Initially many thought the severe Wall Street crash of October 1929 was a temporary phenomenon and like many subsequent crashes (i.e. 1987, 2008) the stock market would recover in a few months or years.
Unfortunately, this did not prove to be the case. After some upward spurts, stocks on the New York Stock Exchange continued to fall for the next three years and economic conditions throughout the country continued to worsen, so that by 1932 the market closed at 41, a drop of 89% over its 1929 high of 381. Employment in Wall Street firms plummeted, as the once heady activity evaporated and the Great Depression took hold.
The response would require a great reset between Wall Street and working Americans.
Herbert Hoover, who had trounced Democrat Al Smith and his progressive social welfare policies in the 1928 Presidential Election, continued to try to assure Americans that things would get better and prosperity was just around the corner. It was soon clear however that the Democratic Party, despite its disastrous defeat in 1928, was down, but not out.
New York State Governor Franklin D. Roosevelt appointed Al Smith’s social welfare advisor Frances Perkins as the inaugural New York state industrial commissioner. Perkins continued Smith’s social welfare policies and, as the Depression deepened, sought to provide relief to the State’s unemployed. She became nationally known as an articulate critic of the Hoover administration’s claims that the economy was improving. She said there was nothing worse for a man who couldn’t find a job to be told by the federal labor department that in fact things were improving if he could only wait.
By 1932 the prospects for a Democratic President were greatly improved. Al Smith (the 1928 candidate) was still interested, as was his successor Governor Franklin Roosevelt. Smith had thought that Roosevelt, because of his physical disability, would not be a serious contender and would be a transitional figure. Roosevelt however, had a number of advantages over Smith — (1) he was an upper class Protestant, (2) partially because of his cousin Theodore Roosevelt he was somewhat better known outside of New York, (3) he was not as closely identified with Tammany Hall and New York City, and (4) he was the incumbent Governor of New York, a major state.
Roosevelt was from a well-to do old-line Dutch New York family and he attended Groton, Harvard (where he was the head of the Harvard Crimson) and Columbia Law School. His first job out of law school had been as an associate at the prestigious Wall Street law firm of Carter Ledyard at 2 Wall Street, but it’s said he soon became bored.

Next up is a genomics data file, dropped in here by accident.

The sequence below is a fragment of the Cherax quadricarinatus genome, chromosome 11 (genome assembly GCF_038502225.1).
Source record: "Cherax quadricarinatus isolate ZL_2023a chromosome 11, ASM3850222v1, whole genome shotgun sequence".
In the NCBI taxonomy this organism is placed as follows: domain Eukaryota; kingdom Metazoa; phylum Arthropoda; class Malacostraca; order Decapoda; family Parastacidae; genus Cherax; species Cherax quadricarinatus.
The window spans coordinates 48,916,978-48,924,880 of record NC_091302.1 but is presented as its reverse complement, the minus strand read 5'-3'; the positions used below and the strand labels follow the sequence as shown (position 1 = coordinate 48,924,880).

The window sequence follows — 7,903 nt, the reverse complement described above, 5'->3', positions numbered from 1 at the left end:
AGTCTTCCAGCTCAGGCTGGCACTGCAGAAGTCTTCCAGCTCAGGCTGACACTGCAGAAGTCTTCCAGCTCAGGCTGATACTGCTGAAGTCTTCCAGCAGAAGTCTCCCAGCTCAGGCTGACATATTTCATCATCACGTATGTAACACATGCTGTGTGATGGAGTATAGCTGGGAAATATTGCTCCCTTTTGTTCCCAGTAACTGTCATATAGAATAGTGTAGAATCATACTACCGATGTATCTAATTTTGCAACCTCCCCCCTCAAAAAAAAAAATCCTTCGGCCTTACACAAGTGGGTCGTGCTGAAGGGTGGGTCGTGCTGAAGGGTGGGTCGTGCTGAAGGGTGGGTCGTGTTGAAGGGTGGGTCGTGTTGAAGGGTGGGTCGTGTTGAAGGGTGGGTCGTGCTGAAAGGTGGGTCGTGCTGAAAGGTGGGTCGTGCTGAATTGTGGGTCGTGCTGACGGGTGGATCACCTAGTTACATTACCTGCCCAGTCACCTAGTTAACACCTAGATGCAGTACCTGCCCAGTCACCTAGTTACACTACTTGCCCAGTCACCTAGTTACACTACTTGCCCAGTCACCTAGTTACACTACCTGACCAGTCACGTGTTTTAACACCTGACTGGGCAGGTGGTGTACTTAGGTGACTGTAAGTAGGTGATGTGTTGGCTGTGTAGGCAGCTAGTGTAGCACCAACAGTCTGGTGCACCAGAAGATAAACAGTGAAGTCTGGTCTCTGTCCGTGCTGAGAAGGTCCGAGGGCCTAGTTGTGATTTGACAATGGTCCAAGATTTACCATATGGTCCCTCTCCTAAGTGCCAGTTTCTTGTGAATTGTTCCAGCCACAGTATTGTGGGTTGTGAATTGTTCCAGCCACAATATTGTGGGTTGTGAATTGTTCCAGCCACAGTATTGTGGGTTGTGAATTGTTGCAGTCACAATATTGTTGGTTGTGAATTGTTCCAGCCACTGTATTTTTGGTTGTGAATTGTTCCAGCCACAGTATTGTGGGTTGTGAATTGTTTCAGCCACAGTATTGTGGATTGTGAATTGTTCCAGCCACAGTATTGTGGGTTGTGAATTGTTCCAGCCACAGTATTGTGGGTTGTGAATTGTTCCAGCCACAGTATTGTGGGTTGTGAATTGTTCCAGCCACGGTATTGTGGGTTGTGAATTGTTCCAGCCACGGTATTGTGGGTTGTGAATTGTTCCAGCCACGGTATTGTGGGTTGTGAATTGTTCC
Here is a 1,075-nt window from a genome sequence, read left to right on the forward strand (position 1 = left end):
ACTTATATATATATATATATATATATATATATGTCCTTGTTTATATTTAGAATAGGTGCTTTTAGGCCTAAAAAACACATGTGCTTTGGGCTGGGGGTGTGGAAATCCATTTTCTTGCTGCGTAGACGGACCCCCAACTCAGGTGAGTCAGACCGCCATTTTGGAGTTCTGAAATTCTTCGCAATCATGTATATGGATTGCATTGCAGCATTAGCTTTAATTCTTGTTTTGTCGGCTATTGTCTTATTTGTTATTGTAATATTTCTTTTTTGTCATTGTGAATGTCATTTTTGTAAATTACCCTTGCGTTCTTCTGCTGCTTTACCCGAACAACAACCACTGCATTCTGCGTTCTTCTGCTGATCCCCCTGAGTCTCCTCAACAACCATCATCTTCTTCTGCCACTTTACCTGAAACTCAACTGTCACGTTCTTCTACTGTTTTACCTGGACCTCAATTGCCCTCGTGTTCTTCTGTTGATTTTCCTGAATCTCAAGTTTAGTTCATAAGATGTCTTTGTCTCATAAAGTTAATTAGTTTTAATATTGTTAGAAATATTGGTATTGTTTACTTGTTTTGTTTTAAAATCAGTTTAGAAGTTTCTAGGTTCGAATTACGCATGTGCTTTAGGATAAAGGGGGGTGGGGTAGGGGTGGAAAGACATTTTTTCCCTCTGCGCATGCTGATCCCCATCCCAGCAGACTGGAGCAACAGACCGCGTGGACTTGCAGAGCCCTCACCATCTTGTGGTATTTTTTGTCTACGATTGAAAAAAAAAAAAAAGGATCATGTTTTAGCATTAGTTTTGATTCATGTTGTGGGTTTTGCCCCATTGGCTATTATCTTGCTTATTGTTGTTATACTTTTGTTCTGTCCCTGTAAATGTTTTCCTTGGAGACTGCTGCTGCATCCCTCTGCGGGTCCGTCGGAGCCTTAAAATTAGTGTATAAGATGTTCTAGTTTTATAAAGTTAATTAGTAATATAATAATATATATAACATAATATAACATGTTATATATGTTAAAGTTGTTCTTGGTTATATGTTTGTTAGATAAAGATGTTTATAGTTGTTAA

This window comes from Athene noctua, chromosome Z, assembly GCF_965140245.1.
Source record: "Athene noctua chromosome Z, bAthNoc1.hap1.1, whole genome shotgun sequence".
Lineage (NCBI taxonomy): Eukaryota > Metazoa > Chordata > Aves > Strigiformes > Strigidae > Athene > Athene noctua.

When, at age 28, there was an opportunity to be the Democratic candidate for New York State Senate in Dutchess County, he took it. The district was strongly Republican and had not elected a Democrat since before the Civil War, but he worked hard campaigning full-time and hired a red Maxwell roadster to travel the expansive district. Against the odds he won in what proved to be a big Democratic year.
Once in the state’s legislature he became a maverick reformer like his cousin Theodore had been at his age. In 1911, he led a group in opposition to “Blue-eyed Billy Sheehan” – William F. Sheehan – a regular Democratic Party candidate to succeed Chauncey Depew, which caused considerable consternation to the regular Party leadership. He also met and became friendly with then Democratic Speaker of the State Assembly Al Smith.
At the National Democratic Convention in 1912 FDR allied himself with reformer Woodrow Wilson who defeated the regular party’s front runner candidate Champ Clark to win the nomination. Because of a split between the incumbent Republican William Howard Taft and Theodore Roosevelt running on the Progressive “Bull Moose” Party line, Wilson was elected President. Roosevelt, as a leading New York progressive Democrat, was able to obtain an appointment as the Assistant Secretary of the Navy, a position once held by Theodore.
Like Theodore Roosevelt, Franklin became an energetic advocate for expanding the US Navy and contracted for the construction of a number of major battleships (including the USS Arizona), seeing also that plenty of work went to the Brooklyn Navy Yard. When the First World War broke out he had gained a reputation as a leading national proponent of “preparedness.” The Democratic National Convention in 1920 thus named him as the Democratic Party’s candidate for Vice-President and the running mate for Ohio Governor James Cox. The Democratic ticket was defeated by Republicans Warren Harding and Calvin Coolidge.
Despite his loss in 1920, Franklin Roosevelt (then 38) had streaked a meteoric rise in politics. In 1921 however, he was struck with a severe case of polio which paralyzed him from the waist down and many believed his political career was over. Nevertheless, FDR determined to continue to pursue his political ambitions and his use of crutches and wheelchairs were not highlighted by the press.
A watershed event occurred at the 1928 Democratic National Convention when Al Smith, the presumptive nominee, asked Franklin D. Roosevelt to give the nominating speech. Roosevelt’s speech, in which he called Al Smith “the happy warrior,” boosted his reputation as a national political figure and he was elected as Smith’s successor in a very close race for New York Governor that fall.